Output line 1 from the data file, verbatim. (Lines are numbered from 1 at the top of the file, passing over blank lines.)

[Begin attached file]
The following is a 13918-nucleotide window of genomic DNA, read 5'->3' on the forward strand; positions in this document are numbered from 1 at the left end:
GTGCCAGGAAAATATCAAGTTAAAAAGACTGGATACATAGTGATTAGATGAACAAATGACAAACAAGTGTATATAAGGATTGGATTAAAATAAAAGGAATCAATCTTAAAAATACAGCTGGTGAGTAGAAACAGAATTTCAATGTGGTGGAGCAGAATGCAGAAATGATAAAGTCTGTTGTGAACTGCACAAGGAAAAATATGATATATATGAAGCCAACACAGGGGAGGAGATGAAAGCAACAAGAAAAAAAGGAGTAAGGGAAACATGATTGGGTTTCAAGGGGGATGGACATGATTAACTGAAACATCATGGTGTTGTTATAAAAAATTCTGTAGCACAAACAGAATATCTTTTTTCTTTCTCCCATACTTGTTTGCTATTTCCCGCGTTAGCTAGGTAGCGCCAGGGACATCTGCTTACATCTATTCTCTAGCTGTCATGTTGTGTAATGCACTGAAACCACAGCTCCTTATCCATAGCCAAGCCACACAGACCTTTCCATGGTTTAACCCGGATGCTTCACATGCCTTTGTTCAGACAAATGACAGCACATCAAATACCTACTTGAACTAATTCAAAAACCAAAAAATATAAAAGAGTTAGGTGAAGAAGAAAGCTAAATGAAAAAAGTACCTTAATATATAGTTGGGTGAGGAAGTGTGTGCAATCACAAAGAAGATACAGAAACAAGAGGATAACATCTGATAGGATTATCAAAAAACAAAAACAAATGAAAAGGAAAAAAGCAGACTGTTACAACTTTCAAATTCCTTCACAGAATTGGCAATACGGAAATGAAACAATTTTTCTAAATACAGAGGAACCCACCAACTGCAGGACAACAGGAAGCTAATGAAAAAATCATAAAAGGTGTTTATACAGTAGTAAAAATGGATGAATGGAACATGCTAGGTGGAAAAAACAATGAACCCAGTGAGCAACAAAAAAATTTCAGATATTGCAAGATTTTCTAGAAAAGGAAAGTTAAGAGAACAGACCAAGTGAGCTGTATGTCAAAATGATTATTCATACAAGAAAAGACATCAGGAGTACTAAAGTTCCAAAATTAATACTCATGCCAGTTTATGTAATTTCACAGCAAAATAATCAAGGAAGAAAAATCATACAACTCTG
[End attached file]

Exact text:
The following is a 13918-nucleotide window of genomic DNA, read 5'->3' on the forward strand; positions in this document are numbered from 1 at the left end: